That was the system they had in those days. That’s what they called states’ rights. States’ rights doesn’t mean much to the Negro. You don’t get justice with states’ rights. Which is a bad thing to happen.
~James “Cool Papa” Bell
This weekend I watched a short documentary produced by Major League Baseball, Pride and Perseverance: The Story of the Negro Leagues. While the time period covered in the documentary spans from Moses Fleetwood Walker playing major league ball in the 1880s on up to the induction of Negro League players into the Baseball Hall of Fame starting in 1971, the documentary focuses primarily on the story of the Negro Leagues.
Dave Winfield narrates the documentary, and it includes footage from Negro League games, as well as some Major League games. It also features interviews with Negro Leagues players, including Buck O’Neil, Bob Mitchell, Willie Mays, John “Mule” Miles, Cool Papa Bell, and Ted Radcliffe. The interviews highlight just how good many Negro Leagues players really were, especially compared to white Major Leaguers, and it’s a lot of fun to see how much these guys light up when they talk about the level of talent.
The documentary touches on the racial struggles faced by black players. For example, many players accepted the fact that they would have to go around to the backs of restaurants to get food, and it was not uncommon to sleep on the bus because the hotels in a given town would not give them rooms. Nevertheless, the players talk about how much fun they had traveling and playing ball. The eventual recruitment of Jackie Robinson by Branch Rickey to break the color barrier, of course, receives due attention.
Overall, Pride and Perseverance is a fantastic overview of the history of the Negro Leagues. For a documentary that runs less than an hour long, it manages to cram a lot of interesting information into the film. It’s definitely worth checking out.
This piece was published in 1996 in Avalanche, a collection of poetry by Quincy Troupe. It is not only a piece from a son to his father, but also a great tribute to the Negro Leagues.
for Quincy T. Trouppe Sr.
father, it was an honor to be there, in the dugout
with you, the glory of great black men swinging their lives
as bats, at tiny white balls
burning in at unbelievable speeds, riding up & in & out
a curve breaking down wicked, like a ball falling off a table
moving away, snaking down, screwing its stitched magic
into chitlin circuit air, its comma seams spinning
toward breakdown, dipping, like a hipster
bebopping a knee-dip stride, in the charlie parker forties
wrist curling, like a swan’s neck
behind a slick black back
cupping an invisible ball of dreams
& you there, father, regal, as an african, obeah man
sculpted out of wood, from a sacred tree, of no name, no place, origin
thick branches branching down, into cherokee & someplace else lost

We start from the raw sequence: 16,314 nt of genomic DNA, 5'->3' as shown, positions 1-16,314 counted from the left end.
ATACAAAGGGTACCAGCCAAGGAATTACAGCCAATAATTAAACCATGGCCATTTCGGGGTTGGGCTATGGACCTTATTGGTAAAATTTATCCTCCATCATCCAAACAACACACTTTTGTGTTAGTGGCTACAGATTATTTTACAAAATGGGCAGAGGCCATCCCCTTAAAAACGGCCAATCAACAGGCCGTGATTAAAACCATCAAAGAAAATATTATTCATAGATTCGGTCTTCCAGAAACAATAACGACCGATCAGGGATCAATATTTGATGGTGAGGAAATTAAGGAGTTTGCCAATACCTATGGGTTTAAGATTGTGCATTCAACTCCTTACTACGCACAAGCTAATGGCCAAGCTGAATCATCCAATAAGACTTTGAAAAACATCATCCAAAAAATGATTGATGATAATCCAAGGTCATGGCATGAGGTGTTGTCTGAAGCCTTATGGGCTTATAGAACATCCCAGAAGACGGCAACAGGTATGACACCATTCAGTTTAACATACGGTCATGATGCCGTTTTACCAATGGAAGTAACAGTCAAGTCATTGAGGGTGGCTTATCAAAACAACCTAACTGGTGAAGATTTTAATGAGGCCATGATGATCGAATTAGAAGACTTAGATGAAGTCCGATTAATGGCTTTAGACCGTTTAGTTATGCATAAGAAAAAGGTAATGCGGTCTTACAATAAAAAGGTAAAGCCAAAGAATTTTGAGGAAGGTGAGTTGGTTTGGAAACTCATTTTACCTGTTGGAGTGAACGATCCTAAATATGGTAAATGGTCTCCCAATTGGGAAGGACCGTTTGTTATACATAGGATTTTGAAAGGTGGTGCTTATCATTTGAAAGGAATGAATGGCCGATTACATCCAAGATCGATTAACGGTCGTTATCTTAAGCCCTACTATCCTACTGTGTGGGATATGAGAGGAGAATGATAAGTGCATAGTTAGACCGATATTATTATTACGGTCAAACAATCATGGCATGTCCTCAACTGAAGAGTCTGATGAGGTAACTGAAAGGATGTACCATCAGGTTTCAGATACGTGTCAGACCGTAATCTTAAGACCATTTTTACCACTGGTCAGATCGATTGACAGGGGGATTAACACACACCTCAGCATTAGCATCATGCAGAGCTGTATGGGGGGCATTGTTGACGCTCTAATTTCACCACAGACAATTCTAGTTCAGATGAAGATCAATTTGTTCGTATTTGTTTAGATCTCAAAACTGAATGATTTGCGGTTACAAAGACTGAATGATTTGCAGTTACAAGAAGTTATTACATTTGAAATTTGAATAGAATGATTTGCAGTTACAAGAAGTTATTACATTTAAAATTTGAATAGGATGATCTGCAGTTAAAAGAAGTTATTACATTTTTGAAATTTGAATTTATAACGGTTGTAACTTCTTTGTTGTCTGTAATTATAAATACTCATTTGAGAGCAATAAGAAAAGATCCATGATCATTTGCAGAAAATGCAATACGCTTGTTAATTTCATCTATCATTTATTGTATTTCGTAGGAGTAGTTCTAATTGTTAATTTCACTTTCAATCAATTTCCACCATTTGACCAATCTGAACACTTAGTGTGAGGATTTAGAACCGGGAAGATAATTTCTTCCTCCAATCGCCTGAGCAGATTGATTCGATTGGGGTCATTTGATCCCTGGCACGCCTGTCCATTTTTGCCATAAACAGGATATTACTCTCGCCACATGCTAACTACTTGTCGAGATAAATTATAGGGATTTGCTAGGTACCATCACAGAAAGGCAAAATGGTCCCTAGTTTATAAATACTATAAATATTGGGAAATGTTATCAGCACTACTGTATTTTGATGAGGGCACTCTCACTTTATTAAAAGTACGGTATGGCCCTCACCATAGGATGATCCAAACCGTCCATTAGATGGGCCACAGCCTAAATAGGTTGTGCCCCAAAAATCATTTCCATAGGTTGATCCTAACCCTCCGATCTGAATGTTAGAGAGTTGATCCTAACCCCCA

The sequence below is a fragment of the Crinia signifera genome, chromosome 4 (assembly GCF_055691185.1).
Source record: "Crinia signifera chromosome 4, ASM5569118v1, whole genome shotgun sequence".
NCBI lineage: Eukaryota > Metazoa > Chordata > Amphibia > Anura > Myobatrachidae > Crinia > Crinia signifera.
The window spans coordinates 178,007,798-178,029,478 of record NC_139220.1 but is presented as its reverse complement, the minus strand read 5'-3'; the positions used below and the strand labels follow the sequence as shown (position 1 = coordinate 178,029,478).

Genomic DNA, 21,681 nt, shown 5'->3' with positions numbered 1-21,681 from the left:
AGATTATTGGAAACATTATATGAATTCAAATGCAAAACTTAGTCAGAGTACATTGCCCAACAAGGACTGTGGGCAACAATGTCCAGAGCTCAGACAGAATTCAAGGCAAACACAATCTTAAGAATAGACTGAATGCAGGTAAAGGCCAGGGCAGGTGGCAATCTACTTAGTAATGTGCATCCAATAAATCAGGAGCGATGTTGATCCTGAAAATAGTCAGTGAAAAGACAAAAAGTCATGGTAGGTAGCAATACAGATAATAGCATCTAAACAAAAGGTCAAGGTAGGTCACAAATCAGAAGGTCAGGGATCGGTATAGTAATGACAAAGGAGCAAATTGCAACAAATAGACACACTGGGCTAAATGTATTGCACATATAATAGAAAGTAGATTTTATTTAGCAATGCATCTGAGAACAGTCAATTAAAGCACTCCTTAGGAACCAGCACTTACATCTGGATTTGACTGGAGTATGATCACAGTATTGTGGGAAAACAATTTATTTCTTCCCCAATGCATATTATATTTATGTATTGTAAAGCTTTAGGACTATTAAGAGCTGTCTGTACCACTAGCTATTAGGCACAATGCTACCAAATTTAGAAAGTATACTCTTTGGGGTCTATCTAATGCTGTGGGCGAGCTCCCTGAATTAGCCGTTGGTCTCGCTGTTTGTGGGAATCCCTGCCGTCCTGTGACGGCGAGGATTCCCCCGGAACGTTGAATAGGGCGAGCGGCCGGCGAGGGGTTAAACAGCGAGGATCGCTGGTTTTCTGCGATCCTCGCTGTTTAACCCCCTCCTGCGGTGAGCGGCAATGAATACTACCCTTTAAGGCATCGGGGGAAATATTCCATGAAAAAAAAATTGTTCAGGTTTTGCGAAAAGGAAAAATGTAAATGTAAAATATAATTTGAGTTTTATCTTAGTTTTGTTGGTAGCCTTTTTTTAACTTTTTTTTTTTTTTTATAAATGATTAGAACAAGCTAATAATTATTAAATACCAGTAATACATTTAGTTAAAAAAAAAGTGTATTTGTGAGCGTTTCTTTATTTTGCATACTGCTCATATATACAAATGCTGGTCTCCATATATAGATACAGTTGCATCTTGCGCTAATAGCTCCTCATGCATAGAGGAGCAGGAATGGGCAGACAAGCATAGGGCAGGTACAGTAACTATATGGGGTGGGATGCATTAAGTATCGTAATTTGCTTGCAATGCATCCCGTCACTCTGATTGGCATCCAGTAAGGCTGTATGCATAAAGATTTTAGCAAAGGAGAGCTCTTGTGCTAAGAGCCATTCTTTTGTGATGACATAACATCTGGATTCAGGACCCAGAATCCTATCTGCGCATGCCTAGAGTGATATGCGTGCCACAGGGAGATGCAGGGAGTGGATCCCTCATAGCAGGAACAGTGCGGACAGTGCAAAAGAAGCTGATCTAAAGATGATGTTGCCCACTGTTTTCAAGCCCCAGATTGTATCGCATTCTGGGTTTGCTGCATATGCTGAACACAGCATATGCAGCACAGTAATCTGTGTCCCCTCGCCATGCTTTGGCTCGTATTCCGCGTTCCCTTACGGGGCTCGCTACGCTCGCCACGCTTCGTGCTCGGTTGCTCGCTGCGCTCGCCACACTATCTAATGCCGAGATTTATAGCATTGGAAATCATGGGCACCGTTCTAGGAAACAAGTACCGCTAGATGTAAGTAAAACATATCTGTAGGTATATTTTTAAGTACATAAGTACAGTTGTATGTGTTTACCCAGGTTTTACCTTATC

way back in africa, the sap running dry
crossing from north carolina into georgia, inside grandmother mary’s
womb, where your mother had you in the violence of that red soil
ink blotter news, gone now, into blood graves
of american blues, sponging rococo
truth long gone as dinosaurs
the agent-oranged landscape of former names
absent of african polysyllables, dry husk, consonants there
now, in their place, names, flat, as polluted rivers
& that guitar string smile always snaking across
some virulent, american, redneck’s face
scorching, like atomic heat, mushrooming over nagasaki
& hiroshima, the fever blistered shadows of it all
inked, as etchings, into sizzled concrete
but you, there, father, through it all, a yardbird solo
riffing on bat & ball glory, breaking down the fabricated myths
of white major league legends, of who was better than who
beating them at their own crap
game, with killer bats, as bud powell swung his silence into beauty
of a josh gibson home run, skittering across piano keys of bleachers
shattering all manufactured legends up there in lights
struck out white knights, on the risky edge of amazement
awe, the miraculous truth sluicing through
steeped & disguised in the blues
confluencing, like the point at the cross
when a fastball hides itself up in a slider, curve
breaking down & away in a wicked, sly grin
curved & posed as an ass-scratching uncle tom, who
like old sachel paige delivering his famed hesitation pitch
before coming back with a hard, high, fast one, is slicker
sliding, & quicker than a professional hitman—
the deadliness of it all, the sudden strike
like that of the “brown bomber’s” crossing right
of sugar ray robinson’s, lightning, cobra bite
& you, there, father, through it all, catching rhythms
of chono pozo balls, drumming, like conga beats into your catcher’s mitt
hard & fast as “cool papa” bell jumping into bed
before the lights went out
of the old, negro baseball league, a promise, you were
father, a harbinger, of shock waves, soon come
We read that Walter Johnson could strike out anybody he wanted to strike out and that Cobb never struck out. I could never figure out what happened when Walter Johnson pitched against Ty Cobb.
~ James “Cool Papa” Bell
I remember one game I got five hits and stole five bases, but none of it was written down because they didn’t bring the scorebook to the game that day.
~ Cool Papa Bell